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Bibi (L) and Obama at White House (archives) Photo: AFP
Bibi (L) and Obama at White House (archives) Photo: AFP
 
 

Blabber against Netanyahu will backfire

Op-ed: If Likud gets 40 mandates next week, one of Netanyahu’s first thank you calls should be to President Obama

Ophir Falk
Published: 01.18.13, 00:26 / Israel Opinion

President Obama should have known better than to intervene in Israeli politics so close to Election Day. It will backfire. Award winning journalist Jeffery Goldberg quoted President Obama as saying "Israel doesn’t know what its best interests are," while criticizing Netanyahu’s geopolitical policies and speculating that if Israel continues such policies it will find itself internationally isolated. Such patronizing is counter-productive. In fact, Israelis resent external efforts to influence their internal politics and act accordingly.

 

On the eve of the 1996 elections, a very popular Bill Clinton vigorously campaigned for Shimon Peres against a younger Benjamin Netanyahu. Clinton figured Peres' "New Middle East" fantasy was feasible and within reach. He made every possible presidential commitment to promote Peres. Netanyahu campaigned for a responsible, steady and secure peace process. Some Israelis respected Clinton’s commitment but most voted for Netanyahu. Political pundits have said that the president’s intervention was one of the factors that put Netanyahu over the hump in the closest election in Israel’s history.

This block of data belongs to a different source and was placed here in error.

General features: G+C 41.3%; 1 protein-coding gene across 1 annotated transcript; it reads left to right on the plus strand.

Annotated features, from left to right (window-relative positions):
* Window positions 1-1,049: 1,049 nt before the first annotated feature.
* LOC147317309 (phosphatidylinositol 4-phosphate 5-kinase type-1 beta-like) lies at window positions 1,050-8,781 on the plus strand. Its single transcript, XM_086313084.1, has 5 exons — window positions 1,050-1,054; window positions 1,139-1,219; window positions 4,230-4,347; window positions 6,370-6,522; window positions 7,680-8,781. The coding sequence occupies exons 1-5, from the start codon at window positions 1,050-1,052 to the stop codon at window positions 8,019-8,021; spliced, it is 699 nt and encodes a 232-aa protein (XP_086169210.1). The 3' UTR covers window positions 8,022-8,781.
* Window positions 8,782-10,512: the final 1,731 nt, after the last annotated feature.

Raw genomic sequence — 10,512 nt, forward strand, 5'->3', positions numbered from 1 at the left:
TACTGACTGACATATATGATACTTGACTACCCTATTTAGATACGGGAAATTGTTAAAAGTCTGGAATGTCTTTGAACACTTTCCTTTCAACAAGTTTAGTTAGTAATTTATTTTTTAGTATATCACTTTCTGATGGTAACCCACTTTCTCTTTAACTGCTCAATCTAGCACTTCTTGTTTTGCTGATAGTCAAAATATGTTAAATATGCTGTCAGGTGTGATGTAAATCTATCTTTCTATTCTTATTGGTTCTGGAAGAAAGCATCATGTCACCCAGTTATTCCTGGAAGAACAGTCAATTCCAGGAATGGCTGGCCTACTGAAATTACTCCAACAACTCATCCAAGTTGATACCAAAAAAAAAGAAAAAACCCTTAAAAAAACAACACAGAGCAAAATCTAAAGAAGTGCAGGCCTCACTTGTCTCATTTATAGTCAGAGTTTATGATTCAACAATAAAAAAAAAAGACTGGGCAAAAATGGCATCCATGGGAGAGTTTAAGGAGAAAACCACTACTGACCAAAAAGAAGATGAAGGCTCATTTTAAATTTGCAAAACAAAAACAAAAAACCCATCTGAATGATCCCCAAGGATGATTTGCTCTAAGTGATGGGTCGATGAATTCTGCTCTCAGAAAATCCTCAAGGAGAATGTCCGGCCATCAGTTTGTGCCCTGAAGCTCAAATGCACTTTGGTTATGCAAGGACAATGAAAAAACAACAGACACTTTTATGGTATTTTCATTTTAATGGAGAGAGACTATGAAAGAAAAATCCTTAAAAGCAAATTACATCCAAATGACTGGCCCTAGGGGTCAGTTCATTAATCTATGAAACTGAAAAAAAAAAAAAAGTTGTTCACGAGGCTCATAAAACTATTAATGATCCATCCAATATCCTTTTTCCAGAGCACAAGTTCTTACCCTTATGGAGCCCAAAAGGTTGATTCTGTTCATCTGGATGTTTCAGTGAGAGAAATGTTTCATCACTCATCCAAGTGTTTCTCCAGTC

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President Obama's criticism of Netanyahu is a little bewildering in light of the fact Obama himself says he is aware of the severe threats posed to Israel by the tyrants and terrorists to its north and south, and the ayatollahs with nuclear aspirations to its east. Obama is also aware of Palestinian Authority President Mahmud Abbas' weakness as a viable, committed partner.

 

Obama is not Clinton. He is not as popular in America or in Israel. In fact, Obama is the only president to secure a second term with a smaller percentage of the vote than in his first election. Compared to 2008, Obama's share of the vote was down in every state except Hawaii and Mississippi. The president got about 7.8 million fewer votes from White Americans, 1.6 million fewer from African-Americans and 10% less from American Jews. From an Israeli perspective, polls suggested about 75% preferred Romney.

 

Therefore, since Obama ostensibly wants to weaken Netanyahu, the statements attributed to the president may be even more counter-productive than those made by Clinton and could help Netanyahu win by a landslide next week.

 

Ambivalent voters that may have preferred parties to the left or the right of Likud will now have a reason to bolster Netanyahu. Israel unites when faced by external threats and unjust criticism of its leaders. If the Likud gets 40 mandates next week, one of Netanyahu’s first thank you calls should be made to President Obama.

 

The writer is a lecturer at the Lauder School of Government at IDC and a PhD. candidate at Haifa University 

  

 

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